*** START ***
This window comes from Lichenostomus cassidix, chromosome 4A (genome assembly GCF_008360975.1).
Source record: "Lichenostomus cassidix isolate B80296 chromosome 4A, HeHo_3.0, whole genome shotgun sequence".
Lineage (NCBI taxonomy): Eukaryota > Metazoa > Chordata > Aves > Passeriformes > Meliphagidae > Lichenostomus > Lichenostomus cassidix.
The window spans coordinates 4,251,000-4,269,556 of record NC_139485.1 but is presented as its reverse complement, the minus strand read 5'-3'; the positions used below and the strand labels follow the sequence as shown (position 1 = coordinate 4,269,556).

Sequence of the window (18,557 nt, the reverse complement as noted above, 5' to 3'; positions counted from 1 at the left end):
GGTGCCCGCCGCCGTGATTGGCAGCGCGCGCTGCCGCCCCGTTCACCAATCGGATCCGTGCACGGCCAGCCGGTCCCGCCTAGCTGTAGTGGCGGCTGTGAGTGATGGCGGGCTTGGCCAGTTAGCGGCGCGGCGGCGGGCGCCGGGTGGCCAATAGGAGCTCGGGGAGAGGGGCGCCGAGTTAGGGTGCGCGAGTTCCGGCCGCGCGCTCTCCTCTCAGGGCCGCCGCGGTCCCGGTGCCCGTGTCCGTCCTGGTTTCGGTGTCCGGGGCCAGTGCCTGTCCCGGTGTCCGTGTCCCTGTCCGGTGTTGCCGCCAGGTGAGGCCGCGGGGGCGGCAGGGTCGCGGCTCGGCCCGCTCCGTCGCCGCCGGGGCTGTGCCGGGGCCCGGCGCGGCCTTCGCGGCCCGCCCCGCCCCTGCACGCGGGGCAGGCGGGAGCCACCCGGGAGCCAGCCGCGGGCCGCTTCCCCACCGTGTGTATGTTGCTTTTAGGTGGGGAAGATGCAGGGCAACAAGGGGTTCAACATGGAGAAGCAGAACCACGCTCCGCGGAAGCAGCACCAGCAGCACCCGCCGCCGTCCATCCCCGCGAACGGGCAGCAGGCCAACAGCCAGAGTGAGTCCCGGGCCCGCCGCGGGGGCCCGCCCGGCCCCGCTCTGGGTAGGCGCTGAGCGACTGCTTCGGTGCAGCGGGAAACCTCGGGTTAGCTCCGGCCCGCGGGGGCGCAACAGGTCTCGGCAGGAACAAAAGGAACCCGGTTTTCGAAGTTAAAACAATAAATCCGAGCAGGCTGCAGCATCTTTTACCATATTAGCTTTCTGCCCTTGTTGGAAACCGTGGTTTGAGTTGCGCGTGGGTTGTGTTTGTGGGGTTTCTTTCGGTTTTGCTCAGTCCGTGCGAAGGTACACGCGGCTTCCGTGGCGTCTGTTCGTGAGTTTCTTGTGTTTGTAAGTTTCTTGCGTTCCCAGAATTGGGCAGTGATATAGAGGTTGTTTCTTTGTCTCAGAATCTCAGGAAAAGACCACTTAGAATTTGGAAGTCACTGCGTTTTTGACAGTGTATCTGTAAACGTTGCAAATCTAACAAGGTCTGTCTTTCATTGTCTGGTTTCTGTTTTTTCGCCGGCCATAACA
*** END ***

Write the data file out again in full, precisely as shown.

This window comes from Lichenostomus cassidix, chromosome 4A (genome assembly GCF_008360975.1).
Source record: "Lichenostomus cassidix isolate B80296 chromosome 4A, HeHo_3.0, whole genome shotgun sequence".
Lineage (NCBI taxonomy): Eukaryota > Metazoa > Chordata > Aves > Passeriformes > Meliphagidae > Lichenostomus > Lichenostomus cassidix.
The window spans coordinates 4,251,000-4,269,556 of record NC_139485.1 but is presented as its reverse complement, the minus strand read 5'-3'; the positions used below and the strand labels follow the sequence as shown (position 1 = coordinate 4,269,556).

Sequence of the window (18,557 nt, the reverse complement as noted above, 5' to 3'; positions counted from 1 at the left end):
GGTGCCCGCCGCCGTGATTGGCAGCGCGCGCTGCCGCCCCGTTCACCAATCGGATCCGTGCACGGCCAGCCGGTCCCGCCTAGCTGTAGTGGCGGCTGTGAGTGATGGCGGGCTTGGCCAGTTAGCGGCGCGGCGGCGGGCGCCGGGTGGCCAATAGGAGCTCGGGGAGAGGGGCGCCGAGTTAGGGTGCGCGAGTTCCGGCCGCGCGCTCTCCTCTCAGGGCCGCCGCGGTCCCGGTGCCCGTGTCCGTCCTGGTTTCGGTGTCCGGGGCCAGTGCCTGTCCCGGTGTCCGTGTCCCTGTCCGGTGTTGCCGCCAGGTGAGGCCGCGGGGGCGGCAGGGTCGCGGCTCGGCCCGCTCCGTCGCCGCCGGGGCTGTGCCGGGGCCCGGCGCGGCCTTCGCGGCCCGCCCCGCCCCTGCACGCGGGGCAGGCGGGAGCCACCCGGGAGCCAGCCGCGGGCCGCTTCCCCACCGTGTGTATGTTGCTTTTAGGTGGGGAAGATGCAGGGCAACAAGGGGTTCAACATGGAGAAGCAGAACCACGCTCCGCGGAAGCAGCACCAGCAGCACCCGCCGCCGTCCATCCCCGCGAACGGGCAGCAGGCCAACAGCCAGAGTGAGTCCCGGGCCCGCCGCGGGGGCCCGCCCGGCCCCGCTCTGGGTAGGCGCTGAGCGACTGCTTCGGTGCAGCGGGAAACCTCGGGTTAGCTCCGGCCCGCGGGGGCGCAACAGGTCTCGGCAGGAACAAAAGGAACCCGGTTTTCGAAGTTAAAACAATAAATCCGAGCAGGCTGCAGCATCTTTTACCATATTAGCTTTCTGCCCTTGTTGGAAACCGTGGTTTGAGTTGCGCGTGGGTTGTGTTTGTGGGGTTTCTTTCGGTTTTGCTCAGTCCGTGCGAAGGTACACGCGGCTTCCGTGGCGTCTGTTCGTGAGTTTCTTGTGTTTGTAAGTTTCTTGCGTTCCCAGAATTGGGCAGTGATATAGAGGTTGTTTCTTTGTCTCAGAATCTCAGGAAAAGACCACTTAGAATTTGGAAGTCACTGCGTTTTTGACAGTGTATCTGTAAACGTTGCAAATCTAACAAGGTCTGTCTTTCATTGTCTGGTTTCTGTTTTTTCGCCGGCCATAACA